Updated: Feb 6, 2020
I struggled with how to start this article and how to describe what EMDR is. I finally decided to use EMDRIA’s description of EMDR.
‘EMDR stands for Eye Movement Desensitization and Reprocessing. It is a form of therapy that helps people heal from trauma or other distressing life experiences…
Our brains have a natural way to recover from traumatic memories and events. This process involves communication between the amygdala (the alarm signal for stressful events), the hippocampus (which assists with learning, including memories about safety and danger), and the prefrontal cortex (which analyzes and controls behavior and emotion). While many times traumatic experiences can be managed and resolved spontaneously, they may not be processed without help. Stress responses are part of our natural fight, flight, or freeze instincts. When distress from a disturbing event remains, the upsetting images, thoughts, and emotions may create feelings of overwhelm, of being back in that moment, or of being “frozen in time.” EMDR therapy helps the brain process these memories, and allows normal healing to resume. The experience is still remembered, but the fight, flight, or freeze response from the original event is resolved.’
Feel free to check out EMDRIA’s website to learn more from them.
Some of you will find that useful. Me, not so much. So allow me to translate. Often times, we have experiences that can be traumatic. This can be a ‘big t’ trauma such as an assault, car accident, etc. Or a ‘little t’ trauma, such as your first day of kindergarten. We don’t get to pick and choose what our brains interpret as danger or trauma. It is what it is. We also don’t get to pick what trauma memories get processed and laid to rest and which memories remain intact in our mind and unprocessed. Unprocessed memories continue to impact our current lives.
That might still feel really confusing, so let me give you a couple of examples. First-the processed trauma memory. Straight out of high school I joined the army. Basic training was so scary! I remember calling my mom on a pay phone and snot sobbing all over the place because I was homesick. Trauma memory. Here’s how I know it’s processed. I remember the snot crying, but I can’t bring up what it felt like emotionally or physically. It’s just a memory. It’s flat and has no depth to it. Furthermore, I have a story that my mind has created that is healing.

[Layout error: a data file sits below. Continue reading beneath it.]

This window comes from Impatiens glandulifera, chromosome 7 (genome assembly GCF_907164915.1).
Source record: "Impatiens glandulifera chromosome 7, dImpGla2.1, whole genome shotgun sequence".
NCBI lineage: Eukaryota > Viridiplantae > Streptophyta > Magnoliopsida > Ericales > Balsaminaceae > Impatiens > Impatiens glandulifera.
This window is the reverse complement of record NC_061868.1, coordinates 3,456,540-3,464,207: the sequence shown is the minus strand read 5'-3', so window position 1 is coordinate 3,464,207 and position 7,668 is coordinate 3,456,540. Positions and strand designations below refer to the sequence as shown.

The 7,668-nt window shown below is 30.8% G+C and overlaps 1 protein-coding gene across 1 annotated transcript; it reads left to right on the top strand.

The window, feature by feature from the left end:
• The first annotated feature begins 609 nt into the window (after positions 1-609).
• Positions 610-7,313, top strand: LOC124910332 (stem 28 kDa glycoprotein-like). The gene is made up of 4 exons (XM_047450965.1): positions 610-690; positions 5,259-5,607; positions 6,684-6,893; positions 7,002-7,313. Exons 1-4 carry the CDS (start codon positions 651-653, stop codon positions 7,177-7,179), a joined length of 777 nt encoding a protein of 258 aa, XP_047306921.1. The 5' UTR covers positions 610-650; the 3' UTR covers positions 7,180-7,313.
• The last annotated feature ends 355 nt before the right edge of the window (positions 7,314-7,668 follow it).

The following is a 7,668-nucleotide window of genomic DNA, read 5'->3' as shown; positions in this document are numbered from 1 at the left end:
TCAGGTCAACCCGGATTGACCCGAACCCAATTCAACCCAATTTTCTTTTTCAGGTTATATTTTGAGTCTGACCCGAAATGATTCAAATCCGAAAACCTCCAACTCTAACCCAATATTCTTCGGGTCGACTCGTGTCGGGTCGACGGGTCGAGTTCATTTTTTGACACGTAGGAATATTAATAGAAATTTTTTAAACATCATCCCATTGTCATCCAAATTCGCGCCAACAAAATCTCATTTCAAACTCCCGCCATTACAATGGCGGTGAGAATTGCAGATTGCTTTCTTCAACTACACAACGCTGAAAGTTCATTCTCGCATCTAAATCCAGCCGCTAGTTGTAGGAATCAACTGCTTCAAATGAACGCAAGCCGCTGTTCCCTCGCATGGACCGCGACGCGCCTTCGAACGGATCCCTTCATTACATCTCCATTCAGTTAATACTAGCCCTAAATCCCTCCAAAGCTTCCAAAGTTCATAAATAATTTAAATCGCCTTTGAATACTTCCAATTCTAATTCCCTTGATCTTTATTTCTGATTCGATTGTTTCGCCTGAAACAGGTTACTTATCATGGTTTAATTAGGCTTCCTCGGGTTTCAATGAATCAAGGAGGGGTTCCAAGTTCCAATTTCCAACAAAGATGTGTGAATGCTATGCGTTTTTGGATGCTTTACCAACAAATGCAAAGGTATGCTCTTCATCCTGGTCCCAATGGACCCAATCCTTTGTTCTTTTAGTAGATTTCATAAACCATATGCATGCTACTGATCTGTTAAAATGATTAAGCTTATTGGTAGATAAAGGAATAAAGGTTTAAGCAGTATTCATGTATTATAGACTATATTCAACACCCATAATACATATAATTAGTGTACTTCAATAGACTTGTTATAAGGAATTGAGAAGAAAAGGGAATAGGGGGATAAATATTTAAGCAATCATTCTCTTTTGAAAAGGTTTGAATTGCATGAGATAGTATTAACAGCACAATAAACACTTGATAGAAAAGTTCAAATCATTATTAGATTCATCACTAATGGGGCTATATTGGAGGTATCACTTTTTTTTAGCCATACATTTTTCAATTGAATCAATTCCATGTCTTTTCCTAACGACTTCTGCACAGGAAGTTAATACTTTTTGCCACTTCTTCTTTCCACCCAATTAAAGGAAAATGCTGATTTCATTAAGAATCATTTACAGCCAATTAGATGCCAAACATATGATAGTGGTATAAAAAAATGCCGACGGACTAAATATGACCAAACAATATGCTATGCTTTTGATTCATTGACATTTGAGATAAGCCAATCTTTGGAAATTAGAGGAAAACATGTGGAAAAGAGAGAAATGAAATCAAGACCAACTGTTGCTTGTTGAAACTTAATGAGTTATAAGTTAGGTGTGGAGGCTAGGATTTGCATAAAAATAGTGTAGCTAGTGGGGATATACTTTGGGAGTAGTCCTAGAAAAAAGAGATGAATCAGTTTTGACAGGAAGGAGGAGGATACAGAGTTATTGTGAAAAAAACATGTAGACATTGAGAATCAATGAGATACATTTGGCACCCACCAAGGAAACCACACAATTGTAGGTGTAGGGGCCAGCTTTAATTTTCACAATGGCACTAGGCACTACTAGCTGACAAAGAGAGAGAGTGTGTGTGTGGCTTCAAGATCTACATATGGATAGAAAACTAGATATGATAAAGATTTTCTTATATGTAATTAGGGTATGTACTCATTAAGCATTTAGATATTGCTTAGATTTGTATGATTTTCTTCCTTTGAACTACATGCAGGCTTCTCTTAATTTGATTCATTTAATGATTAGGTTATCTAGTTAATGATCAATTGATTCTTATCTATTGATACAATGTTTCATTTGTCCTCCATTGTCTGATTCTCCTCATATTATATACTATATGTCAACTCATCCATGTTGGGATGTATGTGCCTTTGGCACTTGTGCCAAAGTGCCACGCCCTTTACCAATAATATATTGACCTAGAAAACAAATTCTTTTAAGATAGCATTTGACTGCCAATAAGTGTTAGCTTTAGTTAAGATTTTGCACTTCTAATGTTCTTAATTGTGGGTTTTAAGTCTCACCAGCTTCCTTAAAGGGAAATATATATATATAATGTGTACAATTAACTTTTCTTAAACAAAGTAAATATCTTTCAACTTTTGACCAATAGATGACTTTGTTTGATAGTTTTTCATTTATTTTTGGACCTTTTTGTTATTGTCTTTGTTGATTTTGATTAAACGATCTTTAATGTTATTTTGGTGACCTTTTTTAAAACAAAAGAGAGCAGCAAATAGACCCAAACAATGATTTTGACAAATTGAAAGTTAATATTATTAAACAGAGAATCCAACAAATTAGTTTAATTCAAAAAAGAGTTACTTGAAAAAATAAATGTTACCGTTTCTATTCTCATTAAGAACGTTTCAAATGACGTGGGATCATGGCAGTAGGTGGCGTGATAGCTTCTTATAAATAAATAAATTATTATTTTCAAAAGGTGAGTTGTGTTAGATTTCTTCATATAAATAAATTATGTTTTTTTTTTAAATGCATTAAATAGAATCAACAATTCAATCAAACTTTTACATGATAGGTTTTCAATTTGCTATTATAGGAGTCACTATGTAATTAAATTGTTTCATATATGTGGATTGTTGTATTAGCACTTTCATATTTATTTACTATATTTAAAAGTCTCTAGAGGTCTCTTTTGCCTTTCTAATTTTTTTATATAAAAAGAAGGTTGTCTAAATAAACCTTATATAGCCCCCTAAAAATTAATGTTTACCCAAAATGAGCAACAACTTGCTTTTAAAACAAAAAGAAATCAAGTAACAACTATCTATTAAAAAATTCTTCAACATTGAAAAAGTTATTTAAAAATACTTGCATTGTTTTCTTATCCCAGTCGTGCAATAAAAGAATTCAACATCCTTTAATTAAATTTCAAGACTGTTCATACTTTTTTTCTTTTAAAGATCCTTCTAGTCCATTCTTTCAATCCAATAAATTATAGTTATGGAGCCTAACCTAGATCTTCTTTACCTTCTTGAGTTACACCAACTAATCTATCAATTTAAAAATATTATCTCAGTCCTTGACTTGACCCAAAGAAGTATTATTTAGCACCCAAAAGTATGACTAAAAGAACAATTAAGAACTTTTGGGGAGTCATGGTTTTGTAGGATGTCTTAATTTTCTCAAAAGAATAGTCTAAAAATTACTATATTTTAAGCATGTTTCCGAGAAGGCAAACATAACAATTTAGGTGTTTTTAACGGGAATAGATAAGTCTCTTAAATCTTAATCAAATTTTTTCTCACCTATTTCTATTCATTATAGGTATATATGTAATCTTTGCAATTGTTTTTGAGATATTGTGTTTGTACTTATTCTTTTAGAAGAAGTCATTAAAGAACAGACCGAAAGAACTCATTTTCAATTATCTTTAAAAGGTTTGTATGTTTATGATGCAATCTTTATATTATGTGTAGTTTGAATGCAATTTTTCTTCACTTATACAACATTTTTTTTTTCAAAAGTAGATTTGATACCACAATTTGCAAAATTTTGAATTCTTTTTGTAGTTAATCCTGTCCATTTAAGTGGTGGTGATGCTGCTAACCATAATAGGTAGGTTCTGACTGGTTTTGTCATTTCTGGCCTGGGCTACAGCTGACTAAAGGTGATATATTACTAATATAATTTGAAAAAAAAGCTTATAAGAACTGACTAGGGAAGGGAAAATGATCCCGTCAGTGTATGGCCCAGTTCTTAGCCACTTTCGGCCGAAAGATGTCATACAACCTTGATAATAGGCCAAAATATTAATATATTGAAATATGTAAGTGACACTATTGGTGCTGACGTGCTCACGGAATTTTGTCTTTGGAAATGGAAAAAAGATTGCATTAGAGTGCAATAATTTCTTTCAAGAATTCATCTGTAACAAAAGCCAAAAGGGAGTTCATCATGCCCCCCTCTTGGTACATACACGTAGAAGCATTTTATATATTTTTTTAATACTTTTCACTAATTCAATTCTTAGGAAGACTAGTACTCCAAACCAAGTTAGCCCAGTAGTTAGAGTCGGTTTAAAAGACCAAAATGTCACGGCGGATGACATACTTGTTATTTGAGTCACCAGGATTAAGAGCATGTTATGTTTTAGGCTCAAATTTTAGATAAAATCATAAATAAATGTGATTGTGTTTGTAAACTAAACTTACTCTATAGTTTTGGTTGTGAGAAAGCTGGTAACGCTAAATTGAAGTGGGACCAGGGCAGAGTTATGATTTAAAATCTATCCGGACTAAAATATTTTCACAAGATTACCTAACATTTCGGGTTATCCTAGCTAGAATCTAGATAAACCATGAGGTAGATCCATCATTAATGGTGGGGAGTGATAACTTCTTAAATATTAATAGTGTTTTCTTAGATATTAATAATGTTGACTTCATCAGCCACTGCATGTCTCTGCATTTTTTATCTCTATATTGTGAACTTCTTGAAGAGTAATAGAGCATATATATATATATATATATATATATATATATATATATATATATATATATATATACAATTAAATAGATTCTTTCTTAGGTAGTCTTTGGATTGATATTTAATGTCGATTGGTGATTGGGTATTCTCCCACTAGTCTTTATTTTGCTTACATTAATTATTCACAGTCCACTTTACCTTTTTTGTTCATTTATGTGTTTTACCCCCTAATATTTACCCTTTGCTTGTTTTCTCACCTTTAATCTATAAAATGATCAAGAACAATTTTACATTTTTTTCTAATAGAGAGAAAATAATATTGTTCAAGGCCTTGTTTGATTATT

“Basic training was so hard! But missing my mom like that helped repair our relationship. And succeeding in basic training was one of the best things I’ve ever done for my self-confidence.”
See how the memory has morphed a little and fit into my way of seeing the world? My brain created a story about the experience and turned it into a positive experience. That’s a processed memory.
Now let’s look at an unprocessed memory. Many years ago, I was playing with my dog when she got loose, ran out into the road and got hit by a car. I won’t go into details, but I could. For whatever reason, that memory got ‘stuck’. When I thought of it, I would want to cry. My body would react, increased heart rate, rapid shallow breathing, sick stomach. You get the idea. That is a memory that was not flat, when I remembered it, I could feel it.
This memory was ‘stuck’ and it impacted me throughout my life. I became scared of walking my dogs near busy streets. I would do my best to avoid these situations. If that wasn’t possible, my body would react to the mis-perceived danger. My heart rate would increase, my breathing would turn fast and shallow. With my small dogs, I would pick them up and carry them, all the while being terrified that she would break loose and run into the street. Can you see how the unprocessed memory was leaking into my current world and having a negative impact?
Luckily, EMDR can reprocess those memories so they are no longer stuck. There is a lot of ground work before we get to the reprocessing. But once we reprocess, the memories shift fast. People are often able to understand the memory differently. It’s common for people to start out feeling blame/shame/disgust and a wide range of other negative emotions and beliefs about themselves regarding the trauma memory. Once the memory is reprocessed, it won’t be a pleasant memory, but it will no longer hold any weight. The blame/shame/disgust etc are gone as well as the physical reactions.
Remember me and my dogs around busy streets? I moved offices and I’m on a busy street now. For the longest time, it would send me into an anxiety spiral. I would carry her into the building and still be upset.
A therapist friend of mine reprocessed the original memory. Afterwards, I was in the elevator and ready to pick her up to carry her across the street and just decided it wasn’t necessary. Then I found myself standing at the corner waiting for the spotlight to change and suddenly realized I wasn’t worried about my dog breaking loose and getting hit. I was just...standing there thinking about whatever...totally relaxed. That is the power of EMDR.
In addition to creating Honraku Academy, Melanie Sivley is a Licensed Clinical Social Worker in private practice in Champaign, IL. She is a student of Zen Buddhism and specializes in Anxiety, Depression and Trauma. She is EMDR trained and currently pursuing her EMDR certification.
Melanie Sivley, LCSW
206 N. Randolph, Suite 505B
Champaign, IL 61820